VESA Pushes Out DisplayID 2.0 As The Successor To EDID For Monitors & Electronics
Written by Michael Larabel in Standards on 14 November 2017 at 12:12 PM EST. 18 Comments
STANDARDS --
DisplayID 2.0 is now official as the VESA standard to succeed the long-used Extended Display Identification Data "EDID" by TVs, monitors, and other consumer electronics.

DisplayID 2.0 is designed to fill the needs of modern hardware with 4K+ resolutions, High Dynamic Range, Adaptive-Sync, AR/VR, and other use-cases not conceived when EDID first premiered in the 90's as part of the DDC standard. Over EDID and E-EDID, DisplayID switches to using a variable length data structure and makes other fundamental design differences compared to these older identification standards.

In today's VESA press release they further describe DisplayID 2.0:
The key difference between DisplayID 2.0 and EDID predecessors is its modular structure, based on the concept of “data blocks” – individually defined, self-contained data formats that each provide a specific set of related display information in a clear unambiguous manner. This benefit affords unprecedented flexibility, as entire content can be constructed from any number of elements, predefined data blocks or descriptors. The specification addresses head-mounted and other types of wearable displays; provides a clearer way to define Adaptive-Sync (i.e., dynamic refresh rate); extends field sizes to support higher pixel counts; expands the magnitude of parameters needed to enable HDR; and supports high luminance, to name just a few of the advanced technologies that DisplayID 2.0 covers.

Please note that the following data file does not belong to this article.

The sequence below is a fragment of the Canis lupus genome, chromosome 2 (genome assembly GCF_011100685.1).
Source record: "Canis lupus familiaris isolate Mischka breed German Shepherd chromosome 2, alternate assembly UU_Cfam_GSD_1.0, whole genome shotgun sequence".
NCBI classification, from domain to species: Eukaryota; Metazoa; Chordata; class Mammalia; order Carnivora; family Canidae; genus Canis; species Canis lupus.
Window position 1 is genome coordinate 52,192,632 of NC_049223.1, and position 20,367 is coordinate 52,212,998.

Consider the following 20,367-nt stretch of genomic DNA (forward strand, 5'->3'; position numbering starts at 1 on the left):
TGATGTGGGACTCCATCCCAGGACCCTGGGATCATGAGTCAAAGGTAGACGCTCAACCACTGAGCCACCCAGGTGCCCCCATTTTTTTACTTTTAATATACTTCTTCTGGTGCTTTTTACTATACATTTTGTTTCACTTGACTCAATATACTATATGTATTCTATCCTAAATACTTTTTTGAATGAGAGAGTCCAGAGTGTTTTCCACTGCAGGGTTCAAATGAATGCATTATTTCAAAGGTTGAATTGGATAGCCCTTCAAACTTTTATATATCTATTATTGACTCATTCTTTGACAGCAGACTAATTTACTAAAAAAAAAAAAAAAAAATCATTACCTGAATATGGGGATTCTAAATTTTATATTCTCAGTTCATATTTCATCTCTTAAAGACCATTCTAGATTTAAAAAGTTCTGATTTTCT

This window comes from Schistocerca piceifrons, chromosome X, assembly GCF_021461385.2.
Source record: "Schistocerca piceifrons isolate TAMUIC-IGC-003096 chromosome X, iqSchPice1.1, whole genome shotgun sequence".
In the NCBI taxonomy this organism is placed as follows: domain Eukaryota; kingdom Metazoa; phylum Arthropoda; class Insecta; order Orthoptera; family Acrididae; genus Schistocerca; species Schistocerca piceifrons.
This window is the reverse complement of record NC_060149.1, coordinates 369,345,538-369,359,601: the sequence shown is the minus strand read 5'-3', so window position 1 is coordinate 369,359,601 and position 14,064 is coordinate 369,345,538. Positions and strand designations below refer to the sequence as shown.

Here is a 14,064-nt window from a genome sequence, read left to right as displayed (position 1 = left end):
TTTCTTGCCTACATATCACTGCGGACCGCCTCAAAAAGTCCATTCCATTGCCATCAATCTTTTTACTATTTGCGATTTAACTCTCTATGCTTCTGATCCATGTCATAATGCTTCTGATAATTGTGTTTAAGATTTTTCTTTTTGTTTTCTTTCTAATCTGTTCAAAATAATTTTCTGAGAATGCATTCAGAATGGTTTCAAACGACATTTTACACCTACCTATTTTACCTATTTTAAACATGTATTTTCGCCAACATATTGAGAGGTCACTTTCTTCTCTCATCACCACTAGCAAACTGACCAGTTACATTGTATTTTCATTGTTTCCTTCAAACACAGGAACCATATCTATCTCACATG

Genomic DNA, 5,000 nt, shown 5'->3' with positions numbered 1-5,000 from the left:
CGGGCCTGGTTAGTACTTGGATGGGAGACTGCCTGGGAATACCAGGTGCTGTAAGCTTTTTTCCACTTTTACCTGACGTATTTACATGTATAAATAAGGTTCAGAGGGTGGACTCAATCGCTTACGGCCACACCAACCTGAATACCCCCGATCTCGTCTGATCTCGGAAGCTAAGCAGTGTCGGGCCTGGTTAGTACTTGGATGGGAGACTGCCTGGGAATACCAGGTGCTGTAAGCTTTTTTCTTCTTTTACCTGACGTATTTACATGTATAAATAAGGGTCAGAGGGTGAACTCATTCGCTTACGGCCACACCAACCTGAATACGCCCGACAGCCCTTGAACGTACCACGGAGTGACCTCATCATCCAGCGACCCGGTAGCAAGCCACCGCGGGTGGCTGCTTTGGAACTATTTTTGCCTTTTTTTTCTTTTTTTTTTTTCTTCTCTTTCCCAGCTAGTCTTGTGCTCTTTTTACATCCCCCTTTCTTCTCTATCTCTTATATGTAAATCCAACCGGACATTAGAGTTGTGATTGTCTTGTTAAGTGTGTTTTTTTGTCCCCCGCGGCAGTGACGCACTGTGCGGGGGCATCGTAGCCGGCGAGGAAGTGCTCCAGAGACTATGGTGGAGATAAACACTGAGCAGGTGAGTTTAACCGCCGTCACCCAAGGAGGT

Expect for DisplayID 2.0 support to begin surfacing in 2018.

Hopefully this post didn't remind you of the old days of Linux/X.Org with monitor/EDID problems being common, xorg.conf tuning for monitors, and other nostalgic Linux desktop experiences... Let's hope the DisplayID 2.0 rollout will go smoothly.

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Michael Larabel is the principal author of Phoronix.com and founded the site in 2004 with a focus on enriching the Linux hardware experience. Michael has written more than 10,000 articles covering the state of Linux hardware support, Linux performance, graphics drivers, and other topics. Michael is also the lead developer of the Phoronix Test Suite, Phoromatic, and OpenBenchmarking.org automated benchmarking software. He can be followed via Twitter or contacted via MichaelLarabel.com.

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